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I want to check to see if I'm meeting my investment goals, so I want to project forward my assets given a growth rate and a monthly deposit amount.

What is the best formula to use for this? Is this good enough (assuming 5% growth):

(Current Value + Annual Deposit) * 1.05  

(Repeated for each year I'm projecting.)

I can see that the 1st month's deposit will be compounded all year where as the last month's won't, but I figure that given the volatility of the stock market, this might be good enough for an approximation?

p.s. I am using Excel to do this, if it makes any difference.

  • Are you interested in correcting for inflation in your calculations? $1 today is almost certainly far more valuable than $1 in 20 years. – JohnFx Mar 21 '14 at 22:27
  • Not too worried about adjusting for inflation at the moment. I just want a reasonable way of estimating dollars in the account based on a given contribution rate and rate of return – David Hayes Mar 21 '14 at 23:28
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An improved approximation using your growth rate assumption would be:

value at year end = (value at year start * 1.05) + (total monthly deposits * 1.025)

i.e.

  • apply the full growth rate (5%) only to the beginning-of-year balance, and,
  • apply half of the growth rate (2.5%) to the total monthly deposits made in the year.

    Why half? Consider: If each monthly deposit is, say, made mid-month, then the January deposit would get 11.5/12 of the year's growth rate applied, and the December deposit would get only 0.5/12 of the rate applied. The average ratio across all 12 months would be 6/12.

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Using only the expected value as you have is much easier to manipulate. Taking volatility into account is a bit more intense and probably better suited for the quant stack.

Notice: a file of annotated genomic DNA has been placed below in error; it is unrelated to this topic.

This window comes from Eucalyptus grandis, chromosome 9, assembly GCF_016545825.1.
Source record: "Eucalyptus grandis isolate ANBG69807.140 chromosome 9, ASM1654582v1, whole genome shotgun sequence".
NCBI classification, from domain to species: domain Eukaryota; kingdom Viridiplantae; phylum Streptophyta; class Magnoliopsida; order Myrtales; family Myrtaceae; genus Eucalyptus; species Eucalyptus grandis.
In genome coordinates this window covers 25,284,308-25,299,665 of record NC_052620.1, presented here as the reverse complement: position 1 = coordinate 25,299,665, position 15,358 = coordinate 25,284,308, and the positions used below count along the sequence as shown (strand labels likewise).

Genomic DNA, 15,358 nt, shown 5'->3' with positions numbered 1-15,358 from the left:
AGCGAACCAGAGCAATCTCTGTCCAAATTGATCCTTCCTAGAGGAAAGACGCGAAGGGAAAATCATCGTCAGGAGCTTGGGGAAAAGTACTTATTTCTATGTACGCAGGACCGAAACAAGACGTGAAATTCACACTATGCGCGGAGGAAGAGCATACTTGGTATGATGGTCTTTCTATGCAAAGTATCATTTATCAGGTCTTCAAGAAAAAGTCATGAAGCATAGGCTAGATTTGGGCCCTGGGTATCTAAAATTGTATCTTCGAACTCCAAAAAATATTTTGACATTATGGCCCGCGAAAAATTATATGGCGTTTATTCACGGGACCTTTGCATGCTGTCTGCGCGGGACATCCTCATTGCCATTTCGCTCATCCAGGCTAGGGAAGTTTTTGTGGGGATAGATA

If you want to determine this monthly, everything must be put in monthly terms, so the monthly rate of return on investment assuming 5% annually is 0.4%.

It appears as if the deposit rate grows as fast as the rate of return by your equation, so the equation can be simplified to

I * [ 1 + 0.004 + D / I ] ^ n

where I is the initial investment, D is the amount of the first month's deposit, and n is the number of months.

When taking into account the other mathematical moments, the Variance Gamma process can be used for a realistic projection over time, but although it will be more precise, it will still be inaccurate because of the random walk.

For simplicity's sake, 0.004 can be multiplied by the standard normal random variable to account for volatility. The CDF with a standard deviation equal to the historical standard deviation of log investment will be more realistic, and using the Variance Gamma process would be even more realistic.

Then again, one could always use actual past investment monthly returns randomly chosen to simulate future returns. That might take a little more than the standard programming Excel allows.

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